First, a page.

In the consulting room we are regularly asked if we want to look at a ‘wart’. Often it is about older dogs and the owner thinks that this is an ‘innocent old age wart’. But we also see them in younger animals. What is wisdom?
What are warts?
In human medicine warts are described as ‘lofty, cauliflower-like, solid-feeling outgrowths of the skin caused by viruses’. Warts can also occur in animals, but these are not always caused by a virus infection.
In young dogs we can sometimes see ‘papillomas’ in the oral cavity that may or may not cause a foul odor from the mouth. Papillomas are multiple wart-like invasions. These are probably caused by a virus and are contagious for other dogs.
In older animals we often see wart-like growth without knowing the cause. They can be innocent, but occasionally they are malignant tumors.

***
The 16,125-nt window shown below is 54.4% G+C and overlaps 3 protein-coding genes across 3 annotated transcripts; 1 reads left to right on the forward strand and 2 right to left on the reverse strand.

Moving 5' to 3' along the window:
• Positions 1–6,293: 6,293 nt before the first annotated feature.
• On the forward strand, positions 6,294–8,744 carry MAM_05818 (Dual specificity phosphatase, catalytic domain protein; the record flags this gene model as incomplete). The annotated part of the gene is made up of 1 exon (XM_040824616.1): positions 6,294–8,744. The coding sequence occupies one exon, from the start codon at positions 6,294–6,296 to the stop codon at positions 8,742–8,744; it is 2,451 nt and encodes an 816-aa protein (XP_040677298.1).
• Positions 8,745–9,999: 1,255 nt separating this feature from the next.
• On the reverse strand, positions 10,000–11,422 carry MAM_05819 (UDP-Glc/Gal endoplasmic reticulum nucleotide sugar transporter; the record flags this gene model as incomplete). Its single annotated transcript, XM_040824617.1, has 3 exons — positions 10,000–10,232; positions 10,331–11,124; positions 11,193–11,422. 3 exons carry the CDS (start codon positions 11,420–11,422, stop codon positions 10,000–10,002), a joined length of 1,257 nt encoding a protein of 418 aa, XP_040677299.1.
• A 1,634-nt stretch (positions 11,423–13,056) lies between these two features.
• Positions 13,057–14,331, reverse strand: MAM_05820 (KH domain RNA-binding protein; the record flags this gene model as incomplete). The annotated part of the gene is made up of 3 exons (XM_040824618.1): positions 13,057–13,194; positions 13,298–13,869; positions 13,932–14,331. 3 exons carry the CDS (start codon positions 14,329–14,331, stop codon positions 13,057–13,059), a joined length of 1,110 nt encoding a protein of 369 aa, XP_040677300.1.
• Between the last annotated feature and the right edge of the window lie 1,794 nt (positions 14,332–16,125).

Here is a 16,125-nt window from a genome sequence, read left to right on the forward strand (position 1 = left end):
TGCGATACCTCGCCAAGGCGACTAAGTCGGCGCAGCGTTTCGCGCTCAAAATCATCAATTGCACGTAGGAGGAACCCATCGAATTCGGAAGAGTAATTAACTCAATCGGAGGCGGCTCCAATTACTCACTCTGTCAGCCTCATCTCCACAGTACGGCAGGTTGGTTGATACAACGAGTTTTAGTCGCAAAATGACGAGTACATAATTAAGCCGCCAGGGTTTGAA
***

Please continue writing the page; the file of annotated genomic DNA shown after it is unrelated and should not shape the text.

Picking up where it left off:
Sometimes warts occur around the eyes and eyelids. They often assume the glands in the eyelid margin. They are usually benign proliferations, but they can cause irritation. The dog can then blink more with eyes, get tears or dirt on the eye. It is important to remove them early. If we wait too long, the operation can become very difficult.
First aid for warts
When you discover bumps / warts in your dog, it is important to go to the vet on time. In some cases, it can make the probability diagnosis on the basis of the clinical picture. Regular research is needed to determine if there is no more to it than just an innocent wart. We will often use a needle to remove some cells from the growth and have them examined (cytology). There are several tumors (cancerous tumors) that may resemble warts. ‘Just waiting’ is not wise.
The treatment can vary from waiting to operate. The ‘freezing’ or ‘spotting’ of warts as we know it in humans is usually not applied in veterinary medicine. In a young dog with papillomas, no treatment usually needs to be set. They often disappear automatically after a few months without requiring therapy.